"The women of Bikini Kill let guitarist Billy Karren be in their feminist punk band, but only if he's willing to just "do some shit." Being a feminist dude is like that. We may ask you to "do some shit" for the band, but you don't get to be Kathleen Hannah."--@heatherurehere

Friday, August 10, 2007

Some Good News for Men Who Would Be Allies

Jaclyn, who is guest-posting over at Feministe!, has a post up that is perhaps of special interest to those who visit Feminist Allies. Keeping in mind the comlexities involved, I think Jaclyn is making some room for ally work in feminism by pro-feminist and feminist men. At the very least, she gives this feminist man some hope, and a better understanding of how some feminist women may feel about working with men in feminist movement. Jaclyn says:
Which brings me at last to the issue at hand: What do we gain and lose from working with feminist men? Can men be feminists, or can they only be feminist allies (as some have suggested)? Should they have a particular role in the feminist movement (i.e. educating other men), or should they be welcome to contribute however they are most motivated and useful (and who decides where they’re most useful)? If we want to accept the work of men in the movement, how do we all (people of all genders) deal with the natural, necessary suspicions that arise? Are you more or less suspicious of feminist men than you used to be?

As for me, given my definition of feminism, I think men can be feminists, but some of them aren’t there yet, and really are just “allies.” And I’ll admit that knowing CG (really, just knowing he exists, and therefore other guys like him might exist) makes me ever-so-slightly more generous with men who identify as feminists or express interest in feminism, though I am definitely always watching and waiting for unexamined privilege to seep out. That watchfulness and suspicion isn’t a bad thing. But I do think, if we’re going to dismantle the systems of gender oppression, we’re going to need all the help we can get, as long as it’s genuinely helpful.

So as much as I agree it’s on men to deal with the suspicion and everything else that comes along with ally work, and I’m not advocating we tone anything down to make a kinder, gentler feminism so that the Mens won’t feel so Uncomfortable, I do think it’s in our best interest to figure out which men are worth working with, and how to work with them.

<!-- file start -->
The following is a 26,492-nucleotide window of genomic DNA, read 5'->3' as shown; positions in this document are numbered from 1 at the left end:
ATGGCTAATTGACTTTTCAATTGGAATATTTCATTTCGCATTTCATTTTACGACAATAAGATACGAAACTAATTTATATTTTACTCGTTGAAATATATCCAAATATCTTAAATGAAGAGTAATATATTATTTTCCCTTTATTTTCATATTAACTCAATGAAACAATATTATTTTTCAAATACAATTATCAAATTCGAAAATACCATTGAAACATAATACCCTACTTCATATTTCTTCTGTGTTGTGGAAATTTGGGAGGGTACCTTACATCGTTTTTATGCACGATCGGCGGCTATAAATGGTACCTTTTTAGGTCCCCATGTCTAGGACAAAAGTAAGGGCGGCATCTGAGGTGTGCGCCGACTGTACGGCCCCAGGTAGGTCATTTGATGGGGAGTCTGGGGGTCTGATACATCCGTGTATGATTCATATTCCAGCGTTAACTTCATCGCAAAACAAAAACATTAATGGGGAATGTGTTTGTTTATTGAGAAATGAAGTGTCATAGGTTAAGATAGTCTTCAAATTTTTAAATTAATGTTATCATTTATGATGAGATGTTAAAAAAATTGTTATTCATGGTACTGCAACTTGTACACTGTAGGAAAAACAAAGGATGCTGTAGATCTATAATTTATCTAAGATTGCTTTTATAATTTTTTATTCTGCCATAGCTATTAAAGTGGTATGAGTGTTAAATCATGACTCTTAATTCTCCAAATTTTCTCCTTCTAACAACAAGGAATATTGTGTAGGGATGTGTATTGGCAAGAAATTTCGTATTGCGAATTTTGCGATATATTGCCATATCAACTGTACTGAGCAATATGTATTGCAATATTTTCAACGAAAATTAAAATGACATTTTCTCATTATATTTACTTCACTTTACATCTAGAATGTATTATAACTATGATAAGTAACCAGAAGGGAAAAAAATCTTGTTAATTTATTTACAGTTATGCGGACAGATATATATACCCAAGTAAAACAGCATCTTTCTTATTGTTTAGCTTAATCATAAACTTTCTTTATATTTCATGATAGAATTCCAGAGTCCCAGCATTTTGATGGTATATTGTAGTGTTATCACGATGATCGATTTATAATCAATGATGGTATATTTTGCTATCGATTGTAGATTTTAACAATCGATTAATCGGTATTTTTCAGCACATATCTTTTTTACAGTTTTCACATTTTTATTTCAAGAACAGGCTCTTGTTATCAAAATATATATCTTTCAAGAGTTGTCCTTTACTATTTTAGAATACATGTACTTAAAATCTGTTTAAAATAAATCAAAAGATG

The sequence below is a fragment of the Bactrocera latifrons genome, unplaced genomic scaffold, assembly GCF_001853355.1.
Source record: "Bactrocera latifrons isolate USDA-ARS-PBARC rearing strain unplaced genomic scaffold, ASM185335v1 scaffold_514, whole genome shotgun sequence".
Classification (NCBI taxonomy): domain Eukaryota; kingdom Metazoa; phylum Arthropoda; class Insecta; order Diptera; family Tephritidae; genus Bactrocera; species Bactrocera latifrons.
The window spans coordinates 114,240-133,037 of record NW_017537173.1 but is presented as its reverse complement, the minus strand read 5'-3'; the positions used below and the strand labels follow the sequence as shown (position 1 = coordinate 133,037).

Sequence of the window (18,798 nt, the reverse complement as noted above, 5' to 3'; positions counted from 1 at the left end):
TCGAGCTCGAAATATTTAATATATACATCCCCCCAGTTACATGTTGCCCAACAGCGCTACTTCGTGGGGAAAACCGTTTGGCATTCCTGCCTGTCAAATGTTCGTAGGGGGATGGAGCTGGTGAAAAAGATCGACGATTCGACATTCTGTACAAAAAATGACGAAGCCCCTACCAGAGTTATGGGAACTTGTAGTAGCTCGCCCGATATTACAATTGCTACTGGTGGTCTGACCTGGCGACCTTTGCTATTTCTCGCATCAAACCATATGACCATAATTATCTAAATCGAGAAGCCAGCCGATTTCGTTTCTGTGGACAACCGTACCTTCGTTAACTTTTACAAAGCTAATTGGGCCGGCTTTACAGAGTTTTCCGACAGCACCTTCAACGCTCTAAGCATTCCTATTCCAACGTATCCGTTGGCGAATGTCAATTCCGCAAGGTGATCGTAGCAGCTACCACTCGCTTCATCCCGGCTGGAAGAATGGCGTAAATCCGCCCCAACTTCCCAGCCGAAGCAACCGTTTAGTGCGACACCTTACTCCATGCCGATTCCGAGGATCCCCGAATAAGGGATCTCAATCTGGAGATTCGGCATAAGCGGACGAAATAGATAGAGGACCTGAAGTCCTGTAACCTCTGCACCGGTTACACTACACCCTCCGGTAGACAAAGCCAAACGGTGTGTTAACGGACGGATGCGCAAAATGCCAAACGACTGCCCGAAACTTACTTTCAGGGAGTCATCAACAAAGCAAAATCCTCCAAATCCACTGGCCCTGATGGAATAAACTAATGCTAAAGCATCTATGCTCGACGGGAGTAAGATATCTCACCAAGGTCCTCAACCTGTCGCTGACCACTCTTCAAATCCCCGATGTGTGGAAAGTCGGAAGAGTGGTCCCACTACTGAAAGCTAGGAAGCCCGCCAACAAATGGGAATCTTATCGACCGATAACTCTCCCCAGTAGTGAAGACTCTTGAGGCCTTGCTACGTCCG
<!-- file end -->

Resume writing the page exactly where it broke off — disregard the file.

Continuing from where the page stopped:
I also think that there is plenty of room in this feminist movement for women who disagree, vehemently, with some of what Jaclyn has to say. In the comments, Janis points out:
So AFAIC, if men can be feminist, if want WANT to be feminist, they’re going to do it with no acknowledgement from me. None. I will nto engage them. If they really are, they shouldn’t need me to kiss their asses and tell them how wonderful they are. No engagement on my end, at all. IF that keeps them from being feminist, then so goddamned be it. They shouldn’t need to have their asses kissed to acknowledge that 2+2=4, either.

What I like about what Janis has to say here is that she points out the other side of the issue--and I like the fact that there are feminists like Jaclyn and that there are feminists like Janis; feminist men always need to keep a few things in mind simultaneously:
1. Doing the basic work of feminism doesn't earn men a cookie. (Which is a toned-down version of something akin to what Janis is saying.)
2. Doing the basic work of feminism isn't easy, and as feminist men we have to take the valued opinions of people like Jaclyn to heart, to keep our hearts alive while struggling.
3. Back to something like what Janis is saying, we ought not expect reactions like Jaclyn's, to look to women who have similar views to motivate us--we must be prepared to do feminist work even in the face of never getting such encouragement. We must work to encourage each other to fill in gaps, as well.

Update: The discussion at Feministe! has been (IMHO) derailed quite a bit by sailorman. Please take care when commenting over there.
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